Shortlisted for the Booker Prize because of its excellent prose about high school dances and nerdy fat kids, this druggy stunner is a sure bet for your casual highbrow beach reading. It’s a satisfying read to say the least, kind of a gossipy, hazy version of every book you’ve ever read about prep school. It’s also fairly gigantic at 672 pages, giving you endless entertainment for sun-soaked afternoons, and maybe even an excuse to stay out a little longer, even once the sun hits the horizon.
Once Upon A River , by Bonnie Jo Campbell
One of the most talked-about new releases of the season, this novel will be sure to get you some jealous looks from your fellow literary beachgoers. More importantly, it’s an adventure story that will keep you pinned to your towel. Sixteen-year-old Margo Crane, armed with her trusty rifle, “only a few supplies and a biography of Annie Oakley,” sets off on a river journey through the wilds of rural Michigan in search of her mother. Margo has repeatedly been touted as the female Huck Finn, which means you’ll probably want to be her best friend.
Duncan the Wonder Dog, by Adam Hines
This 400 page graphic novel is a seriously brilliant work of art, dark and beautiful and utterly engrossing. In Hines’s world, animals can speak, but humans still hold dominion over all. The animals form groups and rise up against the system, and the result is a hyper-stylized, semi-allegorical wonder of a piece. Plus, graphic novels are perfect beach reading — you can just let your eyes fall across the page and absorb the pretty pictures. And then you can go play fetch with your dog.
Role Models , by John Waters
On the beach or anywhere, we can’t really think of anyone we’d prefer to have whispering in our ear than John Waters. Let him regale you with tales of murderers, sex-fiends and celebrities while you sip your lemonade and giggle uncontrollably. It’s like reading a really highbrow gossip rag, only, you know, written by John Waters.
Sex on the Moon: The Amazing Story Behind the Most Audacious Heist in History, by Ben Mezrich
First of all, this true story about a NASA intern who tries to steal part of the moon for his girlfriend was written by the same guy who wrote The Accidental Billionaires, the book that inspired The Social Network, so you know it’s going to be pretty okay. An expert mix of romance and intrigue, this caper will have you looking up at the moon in a whole new way.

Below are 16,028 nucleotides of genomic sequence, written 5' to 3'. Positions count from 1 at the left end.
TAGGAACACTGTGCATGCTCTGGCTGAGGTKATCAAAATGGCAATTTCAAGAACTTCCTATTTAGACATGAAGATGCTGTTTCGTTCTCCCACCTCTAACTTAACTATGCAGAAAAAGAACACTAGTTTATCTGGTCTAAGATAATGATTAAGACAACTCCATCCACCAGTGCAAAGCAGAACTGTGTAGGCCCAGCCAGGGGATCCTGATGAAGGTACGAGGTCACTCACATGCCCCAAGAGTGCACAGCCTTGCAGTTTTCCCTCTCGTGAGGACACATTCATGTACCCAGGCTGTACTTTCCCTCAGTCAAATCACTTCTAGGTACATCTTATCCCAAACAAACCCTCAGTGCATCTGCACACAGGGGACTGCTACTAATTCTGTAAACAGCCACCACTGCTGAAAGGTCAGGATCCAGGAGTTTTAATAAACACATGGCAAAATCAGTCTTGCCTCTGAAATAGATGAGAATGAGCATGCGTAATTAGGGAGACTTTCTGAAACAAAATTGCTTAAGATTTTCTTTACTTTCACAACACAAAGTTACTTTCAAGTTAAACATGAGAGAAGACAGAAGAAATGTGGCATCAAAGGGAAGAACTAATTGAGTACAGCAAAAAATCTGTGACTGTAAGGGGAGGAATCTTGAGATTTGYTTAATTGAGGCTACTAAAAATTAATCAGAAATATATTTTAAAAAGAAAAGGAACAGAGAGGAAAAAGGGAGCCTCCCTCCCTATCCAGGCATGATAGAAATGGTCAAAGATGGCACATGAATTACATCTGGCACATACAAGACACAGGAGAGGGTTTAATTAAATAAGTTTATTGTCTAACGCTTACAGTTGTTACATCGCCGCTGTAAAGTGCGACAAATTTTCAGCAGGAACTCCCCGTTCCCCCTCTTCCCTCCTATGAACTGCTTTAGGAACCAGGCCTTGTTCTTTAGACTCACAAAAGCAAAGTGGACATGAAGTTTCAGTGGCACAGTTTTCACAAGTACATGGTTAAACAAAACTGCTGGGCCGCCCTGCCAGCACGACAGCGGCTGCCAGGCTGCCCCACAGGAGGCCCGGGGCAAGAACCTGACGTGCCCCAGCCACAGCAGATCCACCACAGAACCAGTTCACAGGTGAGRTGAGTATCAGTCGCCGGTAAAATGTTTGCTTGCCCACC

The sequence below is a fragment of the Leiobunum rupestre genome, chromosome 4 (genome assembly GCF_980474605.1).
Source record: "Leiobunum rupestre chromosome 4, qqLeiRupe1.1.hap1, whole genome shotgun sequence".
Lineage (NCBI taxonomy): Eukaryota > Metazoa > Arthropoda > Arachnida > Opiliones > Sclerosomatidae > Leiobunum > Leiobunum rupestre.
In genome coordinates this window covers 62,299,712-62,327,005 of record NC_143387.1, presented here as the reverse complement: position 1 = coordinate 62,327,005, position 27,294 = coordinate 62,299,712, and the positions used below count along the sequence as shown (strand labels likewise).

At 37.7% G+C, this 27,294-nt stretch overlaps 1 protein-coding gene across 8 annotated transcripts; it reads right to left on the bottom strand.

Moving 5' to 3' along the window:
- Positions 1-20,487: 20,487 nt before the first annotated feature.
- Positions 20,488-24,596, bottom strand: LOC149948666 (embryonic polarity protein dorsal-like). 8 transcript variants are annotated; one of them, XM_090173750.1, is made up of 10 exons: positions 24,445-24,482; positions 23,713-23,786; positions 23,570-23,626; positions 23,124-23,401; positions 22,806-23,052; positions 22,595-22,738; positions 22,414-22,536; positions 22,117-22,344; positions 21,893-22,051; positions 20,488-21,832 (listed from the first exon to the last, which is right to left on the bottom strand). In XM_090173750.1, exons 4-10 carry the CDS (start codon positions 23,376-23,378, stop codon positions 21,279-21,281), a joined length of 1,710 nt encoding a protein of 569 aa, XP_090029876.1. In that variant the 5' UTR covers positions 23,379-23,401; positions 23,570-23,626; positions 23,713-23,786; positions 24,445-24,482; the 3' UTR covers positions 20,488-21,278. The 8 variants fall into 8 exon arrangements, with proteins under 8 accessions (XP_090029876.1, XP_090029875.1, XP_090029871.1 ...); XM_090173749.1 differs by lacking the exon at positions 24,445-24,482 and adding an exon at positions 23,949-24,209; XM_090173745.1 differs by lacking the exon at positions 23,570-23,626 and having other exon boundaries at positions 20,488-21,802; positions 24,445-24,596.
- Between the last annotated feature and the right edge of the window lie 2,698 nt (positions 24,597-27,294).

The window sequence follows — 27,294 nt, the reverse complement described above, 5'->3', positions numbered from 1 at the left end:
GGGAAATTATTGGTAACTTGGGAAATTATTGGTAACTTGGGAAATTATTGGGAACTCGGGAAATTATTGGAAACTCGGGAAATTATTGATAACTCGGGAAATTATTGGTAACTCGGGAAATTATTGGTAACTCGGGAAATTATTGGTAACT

Luka and the Fire of Life , by Salman Rushdie
Sure, it’s supposedly at least partially a kids’ book. And in many ways, it reads like one. But you know what? There’s no shame in reading kids’ books, especially on the beach, where everyone else is reading novels fronted by Fabio. If anyone questions you, just tap the author’s name. Salman Rushdie? There’s no questioning that.
Revolution: The Year I Fell in Love and Went to Join the War , by Deb Olin Unferth
If nothing else, Unferth’s descriptions of the heat in Guatemala will have you feeling like you got lucky even on the hottest days, unless you’re actually on a beach in Central America. But we think her wry, charming voice and no-nonsense portrayal of her travels will make you wish you were with her even in the worst of times.
The Waves , by Virginia Woolf
Woolf’s most experimental work essentially chronicles the entire lives of six characters in one day on the coast. Kind of like what might happen if you were surrounded by chatty neighbors. Just hold up your book smile apologetically. They’ll get the message.
Swamplandia! , by Karen Russell
This dreamy adventure is perfect for a day at the beach, though it might make you think twice before you venture off the beaten path. A little girl from a family of alligator wrestlers sets off to find her sister, who has run away with a ghost, while their brother takes a job in a soulless theme park to try to save the family business. Touching and irreverent, it will keep you bemused and invested until everyone is safe and sound.
The Secret History , by Donna Tartt
Um, we would recommend this book for literally any occasion, but it seems particularly suited to beach reading (despite its wintry setting) because it’s just so hard to put down. That’s why we read those trashy beach novels, right? Because despite our best selves we just keep turning those pages. It’s the same with Donna Tartt’s masterpiece, except that the prose is also so good that you want to read every sentence twice. Go ahead, read them twice. You won’t regret it, even when the sun goes down.